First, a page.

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Новости портала  "Монсальват"

Torquato Tasso
Jerusalem Delivered
page 169

The garden sweet spread forth her green to show,
The moving crystal from the fountains plays,
Fair trees, high plants, strange herbs and flowerets new,
Sunshiny hills, dales hid from Phoebus' rays,
Groves, arbors, mossy caves, at once they view,
And that which beauty moat, most wonder brought,
Nowhere appeared the art which all this wrought.

So with the rude the polished mingled was
That natural seemed all and every part,
Nature would craft in counterfeiting pass,
And imitate her imitator art:
Mild was the air, the skies were clear as glass,
The trees no whirlwind felt, nor tempest smart,
But ere the fruit drop off, the blossom comes,
This springs, that falls, that ripeneth and this blooms.

The leaves upon the self-same bough did hide

Beside the young the old and ripened fig,
Here fruit was green, there ripe with vermeil side,
The apples new and old grew on one twig,
The fruitful vine her arms spread high and wide
That bended underneath their clusters big,
The grapes were tender here, hard, young and sour,
There purple ripe, and nectar sweet forth pour.

The joyous birds, hid under greenwood shade,
Sung merry notes on every branch and bough,
The wind that in the leaves and waters played
With murmur sweet, now sung, and whistled now;
Ceased the birds, the wind loud answer made,
And while they sung, it rumbled soft and low;
Thus were it hap or cunning, chance or art,
The wind in this strange music bore his part.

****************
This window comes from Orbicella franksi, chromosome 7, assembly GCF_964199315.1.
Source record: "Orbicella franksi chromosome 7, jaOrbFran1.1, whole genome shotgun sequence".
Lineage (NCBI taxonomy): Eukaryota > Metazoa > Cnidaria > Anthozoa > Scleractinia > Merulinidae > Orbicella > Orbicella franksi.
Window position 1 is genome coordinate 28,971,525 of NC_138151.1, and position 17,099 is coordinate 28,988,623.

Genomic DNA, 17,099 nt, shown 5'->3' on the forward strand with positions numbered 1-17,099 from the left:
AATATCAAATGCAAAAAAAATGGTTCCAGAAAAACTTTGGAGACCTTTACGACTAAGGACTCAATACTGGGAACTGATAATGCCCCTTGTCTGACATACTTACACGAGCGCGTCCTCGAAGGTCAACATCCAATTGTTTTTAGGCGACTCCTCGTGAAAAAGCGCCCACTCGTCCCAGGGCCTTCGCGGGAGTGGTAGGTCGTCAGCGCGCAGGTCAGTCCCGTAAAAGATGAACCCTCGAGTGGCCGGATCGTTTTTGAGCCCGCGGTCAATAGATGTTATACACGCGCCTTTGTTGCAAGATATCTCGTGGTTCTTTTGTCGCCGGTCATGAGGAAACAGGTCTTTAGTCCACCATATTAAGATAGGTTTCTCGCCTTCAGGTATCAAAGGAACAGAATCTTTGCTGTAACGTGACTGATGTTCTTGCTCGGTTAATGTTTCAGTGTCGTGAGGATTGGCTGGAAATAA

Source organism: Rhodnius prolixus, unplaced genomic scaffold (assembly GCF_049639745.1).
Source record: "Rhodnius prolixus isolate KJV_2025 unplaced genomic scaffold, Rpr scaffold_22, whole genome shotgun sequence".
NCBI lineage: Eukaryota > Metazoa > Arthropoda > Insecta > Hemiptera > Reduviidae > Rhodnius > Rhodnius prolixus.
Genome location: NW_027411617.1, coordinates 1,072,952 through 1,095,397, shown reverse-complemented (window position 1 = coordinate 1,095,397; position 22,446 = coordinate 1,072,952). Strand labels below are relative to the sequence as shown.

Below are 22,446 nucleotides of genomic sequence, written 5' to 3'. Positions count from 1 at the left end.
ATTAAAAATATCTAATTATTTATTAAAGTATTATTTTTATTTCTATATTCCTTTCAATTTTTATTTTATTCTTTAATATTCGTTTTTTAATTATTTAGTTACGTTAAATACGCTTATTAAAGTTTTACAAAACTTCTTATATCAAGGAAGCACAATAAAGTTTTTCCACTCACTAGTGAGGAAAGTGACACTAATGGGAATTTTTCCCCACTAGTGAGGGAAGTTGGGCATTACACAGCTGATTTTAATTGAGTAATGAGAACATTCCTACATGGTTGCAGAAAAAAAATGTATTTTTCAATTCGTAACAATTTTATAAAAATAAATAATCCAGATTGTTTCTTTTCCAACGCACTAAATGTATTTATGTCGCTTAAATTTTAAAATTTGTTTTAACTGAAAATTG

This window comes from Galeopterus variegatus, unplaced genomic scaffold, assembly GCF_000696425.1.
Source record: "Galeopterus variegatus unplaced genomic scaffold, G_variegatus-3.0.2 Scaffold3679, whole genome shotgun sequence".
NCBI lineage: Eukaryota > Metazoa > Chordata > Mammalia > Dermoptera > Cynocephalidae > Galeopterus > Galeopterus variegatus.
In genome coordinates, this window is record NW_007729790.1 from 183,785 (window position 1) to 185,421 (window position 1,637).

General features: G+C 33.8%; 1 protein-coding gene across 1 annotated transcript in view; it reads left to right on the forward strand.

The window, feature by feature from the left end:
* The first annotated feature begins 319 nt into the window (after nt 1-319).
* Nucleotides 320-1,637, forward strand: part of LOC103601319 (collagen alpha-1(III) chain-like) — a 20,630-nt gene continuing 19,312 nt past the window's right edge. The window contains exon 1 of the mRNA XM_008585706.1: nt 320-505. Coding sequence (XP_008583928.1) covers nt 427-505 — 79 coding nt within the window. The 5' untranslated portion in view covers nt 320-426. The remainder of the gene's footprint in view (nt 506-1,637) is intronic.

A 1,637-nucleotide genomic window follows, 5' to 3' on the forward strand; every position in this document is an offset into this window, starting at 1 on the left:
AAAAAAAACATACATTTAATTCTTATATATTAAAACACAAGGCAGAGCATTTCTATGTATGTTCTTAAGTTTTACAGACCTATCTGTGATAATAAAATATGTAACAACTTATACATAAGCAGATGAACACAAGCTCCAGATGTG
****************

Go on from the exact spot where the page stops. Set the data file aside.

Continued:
With party-colored plumes' and purple bill,
A wondrous bird among the rest there flew,
That in plain speech sung love-lays loud and shrill,
Her leden was like human language true;
So much she talked, and with such wit and skill,
That strange it seemed how much good she knew,
Her feathered fellows all stood hush to hear,
Dumb was the wind, the waters silent were.

"The gently budding rose," quoth she, "behold,
That first scant peeping forth with virgin beams,
Half ope, half shut, her beauties doth upfold
In their dear leaves, and less seen, fairer seems,
And after spreads them forth more broad and bold,
Then languisheth and dies in last extremes,
Nor seems the same, that decked bed and bower
Of many a lady late, and paramour;

"So, in the passing of a day, doth pass
The bud and blossom of the life of man,
Nor e'er doth flourish more, but like the grass
Cut down, becometh withered, pale and wan:
Oh gather then the rose while time thou hast
Short is the day, done when it scant began,
Gather the rose of love, while yet thou mayest,
Loving, be loved; embracing, be embraced."

He ceased, and as approving all he spoke,
The choir of birds their heavenly tunes renew,
The turtles sighed, and sighs with kisses broke,
The fowls to shades unseen by pairs withdrew;
It seemed the laurel chaste, and stubborn oak,
And all the gentle trees on earth that grew,
It seemed the land, the sea, and heaven above,
All breathed out fancy sweet, and sighed out love.

Through all this music rare, and strong consent
Of strange allurements, sweet bove mean and measure,
Severe, firm, constant, still the knights forthwent,
Hardening their hearts gainst false enticing pleasure,
Twixt leaf and leaf their sight before they sent,
And after crept themselves at ease and leisure,

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